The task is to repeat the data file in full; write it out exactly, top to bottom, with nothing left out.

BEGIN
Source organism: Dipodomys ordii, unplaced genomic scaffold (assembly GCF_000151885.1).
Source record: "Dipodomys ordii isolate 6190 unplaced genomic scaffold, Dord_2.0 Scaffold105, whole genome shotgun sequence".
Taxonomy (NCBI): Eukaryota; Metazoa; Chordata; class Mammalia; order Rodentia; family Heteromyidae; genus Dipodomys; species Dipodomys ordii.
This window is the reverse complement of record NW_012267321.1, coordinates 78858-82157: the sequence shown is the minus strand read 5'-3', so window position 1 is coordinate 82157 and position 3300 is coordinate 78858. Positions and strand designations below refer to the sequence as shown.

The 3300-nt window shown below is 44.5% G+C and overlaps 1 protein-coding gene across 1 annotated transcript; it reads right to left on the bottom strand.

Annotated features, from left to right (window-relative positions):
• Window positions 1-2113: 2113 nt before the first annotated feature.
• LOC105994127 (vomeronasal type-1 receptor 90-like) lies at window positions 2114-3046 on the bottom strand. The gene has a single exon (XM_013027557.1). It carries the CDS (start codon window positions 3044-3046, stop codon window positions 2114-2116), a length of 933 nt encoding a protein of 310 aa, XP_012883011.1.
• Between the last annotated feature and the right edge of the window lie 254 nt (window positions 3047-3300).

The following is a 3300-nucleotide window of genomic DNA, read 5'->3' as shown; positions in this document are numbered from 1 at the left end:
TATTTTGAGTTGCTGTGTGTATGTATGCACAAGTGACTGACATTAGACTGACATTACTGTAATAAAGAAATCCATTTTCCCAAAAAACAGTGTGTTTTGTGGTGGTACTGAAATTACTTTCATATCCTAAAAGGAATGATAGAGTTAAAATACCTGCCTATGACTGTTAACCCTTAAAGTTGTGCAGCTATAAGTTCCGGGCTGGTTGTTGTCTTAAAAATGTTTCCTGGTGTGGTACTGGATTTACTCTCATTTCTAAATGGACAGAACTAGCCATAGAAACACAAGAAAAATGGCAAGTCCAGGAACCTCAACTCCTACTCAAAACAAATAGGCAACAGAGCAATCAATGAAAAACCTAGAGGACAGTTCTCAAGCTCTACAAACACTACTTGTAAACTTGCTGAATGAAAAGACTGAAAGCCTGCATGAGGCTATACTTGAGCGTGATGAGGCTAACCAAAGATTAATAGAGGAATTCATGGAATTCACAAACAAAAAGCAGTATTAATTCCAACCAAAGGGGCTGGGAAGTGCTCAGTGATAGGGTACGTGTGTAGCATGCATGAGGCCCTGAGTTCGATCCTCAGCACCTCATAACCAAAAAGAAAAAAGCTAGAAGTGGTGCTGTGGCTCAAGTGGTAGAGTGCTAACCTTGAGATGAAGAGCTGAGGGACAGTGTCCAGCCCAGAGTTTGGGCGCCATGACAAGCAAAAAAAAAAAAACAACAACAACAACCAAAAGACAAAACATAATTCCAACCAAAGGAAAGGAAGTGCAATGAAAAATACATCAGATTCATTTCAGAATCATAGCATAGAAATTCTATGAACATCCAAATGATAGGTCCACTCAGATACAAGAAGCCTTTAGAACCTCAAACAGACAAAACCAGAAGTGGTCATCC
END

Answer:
Source organism: Dipodomys ordii, unplaced genomic scaffold (assembly GCF_000151885.1).
Source record: "Dipodomys ordii isolate 6190 unplaced genomic scaffold, Dord_2.0 Scaffold105, whole genome shotgun sequence".
Taxonomy (NCBI): Eukaryota; Metazoa; Chordata; class Mammalia; order Rodentia; family Heteromyidae; genus Dipodomys; species Dipodomys ordii.
This window is the reverse complement of record NW_012267321.1, coordinates 78858-82157: the sequence shown is the minus strand read 5'-3', so window position 1 is coordinate 82157 and position 3300 is coordinate 78858. Positions and strand designations below refer to the sequence as shown.

The 3300-nt window shown below is 44.5% G+C and overlaps 1 protein-coding gene across 1 annotated transcript; it reads right to left on the bottom strand.

Annotated features, from left to right (window-relative positions):
• Window positions 1-2113: 2113 nt before the first annotated feature.
• LOC105994127 (vomeronasal type-1 receptor 90-like) lies at window positions 2114-3046 on the bottom strand. The gene has a single exon (XM_013027557.1). It carries the CDS (start codon window positions 3044-3046, stop codon window positions 2114-2116), a length of 933 nt encoding a protein of 310 aa, XP_012883011.1.
• Between the last annotated feature and the right edge of the window lie 254 nt (window positions 3047-3300).

The following is a 3300-nucleotide window of genomic DNA, read 5'->3' as shown; positions in this document are numbered from 1 at the left end:
TATTTTGAGTTGCTGTGTGTATGTATGCACAAGTGACTGACATTAGACTGACATTACTGTAATAAAGAAATCCATTTTCCCAAAAAACAGTGTGTTTTGTGGTGGTACTGAAATTACTTTCATATCCTAAAAGGAATGATAGAGTTAAAATACCTGCCTATGACTGTTAACCCTTAAAGTTGTGCAGCTATAAGTTCCGGGCTGGTTGTTGTCTTAAAAATGTTTCCTGGTGTGGTACTGGATTTACTCTCATTTCTAAATGGACAGAACTAGCCATAGAAACACAAGAAAAATGGCAAGTCCAGGAACCTCAACTCCTACTCAAAACAAATAGGCAACAGAGCAATCAATGAAAAACCTAGAGGACAGTTCTCAAGCTCTACAAACACTACTTGTAAACTTGCTGAATGAAAAGACTGAAAGCCTGCATGAGGCTATACTTGAGCGTGATGAGGCTAACCAAAGATTAATAGAGGAATTCATGGAATTCACAAACAAAAAGCAGTATTAATTCCAACCAAAGGGGCTGGGAAGTGCTCAGTGATAGGGTACGTGTGTAGCATGCATGAGGCCCTGAGTTCGATCCTCAGCACCTCATAACCAAAAAGAAAAAAGCTAGAAGTGGTGCTGTGGCTCAAGTGGTAGAGTGCTAACCTTGAGATGAAGAGCTGAGGGACAGTGTCCAGCCCAGAGTTTGGGCGCCATGACAAGCAAAAAAAAAAAAACAACAACAACAACCAAAAGACAAAACATAATTCCAACCAAAGGAAAGGAAGTGCAATGAAAAATACATCAGATTCATTTCAGAATCATAGCATAGAAATTCTATGAACATCCAAATGATAGGTCCACTCAGATACAAGAAGCCTTTAGAACCTCAAACAGACAAAACCAGAAGTGGTCATCC